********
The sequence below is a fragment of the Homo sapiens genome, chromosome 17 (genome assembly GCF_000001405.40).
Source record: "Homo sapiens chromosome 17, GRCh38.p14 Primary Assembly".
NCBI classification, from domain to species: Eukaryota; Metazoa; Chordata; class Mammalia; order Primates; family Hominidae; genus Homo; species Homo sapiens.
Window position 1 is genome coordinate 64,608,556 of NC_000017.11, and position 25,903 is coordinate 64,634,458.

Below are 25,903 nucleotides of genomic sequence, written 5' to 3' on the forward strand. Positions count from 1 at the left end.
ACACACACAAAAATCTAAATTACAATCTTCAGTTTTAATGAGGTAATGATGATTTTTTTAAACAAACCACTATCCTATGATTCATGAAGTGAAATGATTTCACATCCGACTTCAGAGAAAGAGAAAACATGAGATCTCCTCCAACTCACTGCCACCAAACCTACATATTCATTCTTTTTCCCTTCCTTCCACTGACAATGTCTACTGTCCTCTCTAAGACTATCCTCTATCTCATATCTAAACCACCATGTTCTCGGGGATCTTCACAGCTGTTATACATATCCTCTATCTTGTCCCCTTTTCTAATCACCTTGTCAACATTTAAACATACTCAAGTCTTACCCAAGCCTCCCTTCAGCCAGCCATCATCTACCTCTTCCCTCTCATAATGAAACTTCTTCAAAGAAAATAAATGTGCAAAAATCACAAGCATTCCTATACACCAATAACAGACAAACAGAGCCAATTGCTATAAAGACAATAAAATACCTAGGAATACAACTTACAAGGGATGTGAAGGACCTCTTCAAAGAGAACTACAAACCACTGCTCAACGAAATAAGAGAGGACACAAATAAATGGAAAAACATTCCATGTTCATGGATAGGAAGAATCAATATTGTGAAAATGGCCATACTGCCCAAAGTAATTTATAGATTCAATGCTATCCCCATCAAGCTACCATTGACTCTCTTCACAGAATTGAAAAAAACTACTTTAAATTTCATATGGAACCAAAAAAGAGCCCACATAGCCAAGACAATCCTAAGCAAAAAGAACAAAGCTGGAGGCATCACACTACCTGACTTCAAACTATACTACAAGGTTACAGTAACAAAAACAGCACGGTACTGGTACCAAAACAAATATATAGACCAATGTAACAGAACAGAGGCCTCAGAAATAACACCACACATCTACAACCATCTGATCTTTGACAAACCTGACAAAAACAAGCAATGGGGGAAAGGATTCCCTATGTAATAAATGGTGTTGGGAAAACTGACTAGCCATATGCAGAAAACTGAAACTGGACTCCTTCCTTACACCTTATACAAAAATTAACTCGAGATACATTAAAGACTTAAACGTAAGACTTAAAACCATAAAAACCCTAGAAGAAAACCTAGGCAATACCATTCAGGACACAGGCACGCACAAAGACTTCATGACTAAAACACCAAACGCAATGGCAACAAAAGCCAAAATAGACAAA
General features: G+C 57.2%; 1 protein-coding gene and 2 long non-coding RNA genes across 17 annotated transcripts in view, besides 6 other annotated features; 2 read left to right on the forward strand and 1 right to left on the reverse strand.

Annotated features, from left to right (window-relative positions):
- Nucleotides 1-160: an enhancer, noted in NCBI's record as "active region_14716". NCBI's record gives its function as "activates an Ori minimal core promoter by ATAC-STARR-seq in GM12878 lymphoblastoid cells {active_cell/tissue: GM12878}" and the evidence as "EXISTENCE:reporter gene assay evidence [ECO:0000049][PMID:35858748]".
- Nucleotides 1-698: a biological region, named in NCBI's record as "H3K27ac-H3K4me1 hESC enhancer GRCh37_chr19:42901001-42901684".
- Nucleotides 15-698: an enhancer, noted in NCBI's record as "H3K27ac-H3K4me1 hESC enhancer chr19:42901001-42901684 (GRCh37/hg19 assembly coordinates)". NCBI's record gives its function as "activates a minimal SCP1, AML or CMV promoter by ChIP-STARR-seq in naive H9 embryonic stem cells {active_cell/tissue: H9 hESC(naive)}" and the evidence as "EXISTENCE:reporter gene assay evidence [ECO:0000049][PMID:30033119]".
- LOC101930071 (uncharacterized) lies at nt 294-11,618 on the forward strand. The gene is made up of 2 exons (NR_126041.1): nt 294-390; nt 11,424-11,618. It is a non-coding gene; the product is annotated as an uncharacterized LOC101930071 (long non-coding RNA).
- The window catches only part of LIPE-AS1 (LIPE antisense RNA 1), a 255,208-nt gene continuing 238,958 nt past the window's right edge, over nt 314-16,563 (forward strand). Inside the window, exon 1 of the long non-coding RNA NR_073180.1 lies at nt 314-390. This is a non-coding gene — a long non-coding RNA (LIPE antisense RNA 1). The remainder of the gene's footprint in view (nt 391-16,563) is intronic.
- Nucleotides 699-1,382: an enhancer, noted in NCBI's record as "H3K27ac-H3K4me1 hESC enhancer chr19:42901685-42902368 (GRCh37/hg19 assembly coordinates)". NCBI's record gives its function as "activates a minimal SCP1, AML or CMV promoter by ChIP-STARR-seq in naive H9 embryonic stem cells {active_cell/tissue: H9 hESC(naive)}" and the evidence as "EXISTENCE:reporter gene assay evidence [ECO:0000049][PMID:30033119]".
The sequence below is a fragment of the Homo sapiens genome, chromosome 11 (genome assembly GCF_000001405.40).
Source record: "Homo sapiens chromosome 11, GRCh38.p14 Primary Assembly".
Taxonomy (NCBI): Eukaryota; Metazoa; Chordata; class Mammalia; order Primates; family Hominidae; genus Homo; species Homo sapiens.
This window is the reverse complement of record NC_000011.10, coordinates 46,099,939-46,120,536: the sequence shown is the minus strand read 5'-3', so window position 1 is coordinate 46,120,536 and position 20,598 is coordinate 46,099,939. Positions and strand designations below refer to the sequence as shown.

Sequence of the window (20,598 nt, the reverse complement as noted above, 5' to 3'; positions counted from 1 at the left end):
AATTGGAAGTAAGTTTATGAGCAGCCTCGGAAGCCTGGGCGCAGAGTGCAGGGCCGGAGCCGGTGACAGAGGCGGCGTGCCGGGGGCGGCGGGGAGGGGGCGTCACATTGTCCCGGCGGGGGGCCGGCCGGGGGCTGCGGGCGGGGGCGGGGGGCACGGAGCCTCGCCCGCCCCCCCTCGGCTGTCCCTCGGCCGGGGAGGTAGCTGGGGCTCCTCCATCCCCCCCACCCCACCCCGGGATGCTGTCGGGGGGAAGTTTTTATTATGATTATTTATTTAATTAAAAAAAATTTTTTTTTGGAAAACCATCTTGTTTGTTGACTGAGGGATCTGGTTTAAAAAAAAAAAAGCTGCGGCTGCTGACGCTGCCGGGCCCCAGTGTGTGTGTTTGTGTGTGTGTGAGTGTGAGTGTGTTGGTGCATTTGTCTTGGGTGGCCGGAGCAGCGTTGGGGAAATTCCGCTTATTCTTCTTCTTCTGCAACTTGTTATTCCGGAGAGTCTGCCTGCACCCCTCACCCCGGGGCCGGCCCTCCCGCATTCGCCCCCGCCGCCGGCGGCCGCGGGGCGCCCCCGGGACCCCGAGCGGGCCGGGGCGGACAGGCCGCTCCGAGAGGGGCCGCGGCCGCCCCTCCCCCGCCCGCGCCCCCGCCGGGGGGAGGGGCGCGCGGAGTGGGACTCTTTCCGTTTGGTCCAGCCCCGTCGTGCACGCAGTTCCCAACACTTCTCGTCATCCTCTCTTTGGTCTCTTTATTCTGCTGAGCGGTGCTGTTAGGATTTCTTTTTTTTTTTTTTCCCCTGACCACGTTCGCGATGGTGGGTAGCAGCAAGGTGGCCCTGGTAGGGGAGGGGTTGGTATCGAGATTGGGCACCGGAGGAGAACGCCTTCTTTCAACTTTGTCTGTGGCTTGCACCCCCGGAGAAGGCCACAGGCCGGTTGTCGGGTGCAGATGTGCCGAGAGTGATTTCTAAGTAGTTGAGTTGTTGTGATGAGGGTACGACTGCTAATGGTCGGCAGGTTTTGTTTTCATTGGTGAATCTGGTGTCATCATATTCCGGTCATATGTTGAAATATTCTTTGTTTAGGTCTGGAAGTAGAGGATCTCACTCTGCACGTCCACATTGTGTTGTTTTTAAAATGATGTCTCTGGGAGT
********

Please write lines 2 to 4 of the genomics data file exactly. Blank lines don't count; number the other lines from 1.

Source record: "Homo sapiens chromosome 17, GRCh38.p14 Primary Assembly".
NCBI classification, from domain to species: Eukaryota; Metazoa; Chordata; class Mammalia; order Primates; family Hominidae; genus Homo; species Homo sapiens.
Window position 1 is genome coordinate 64,608,556 of NC_000017.11, and position 25,903 is coordinate 64,634,458.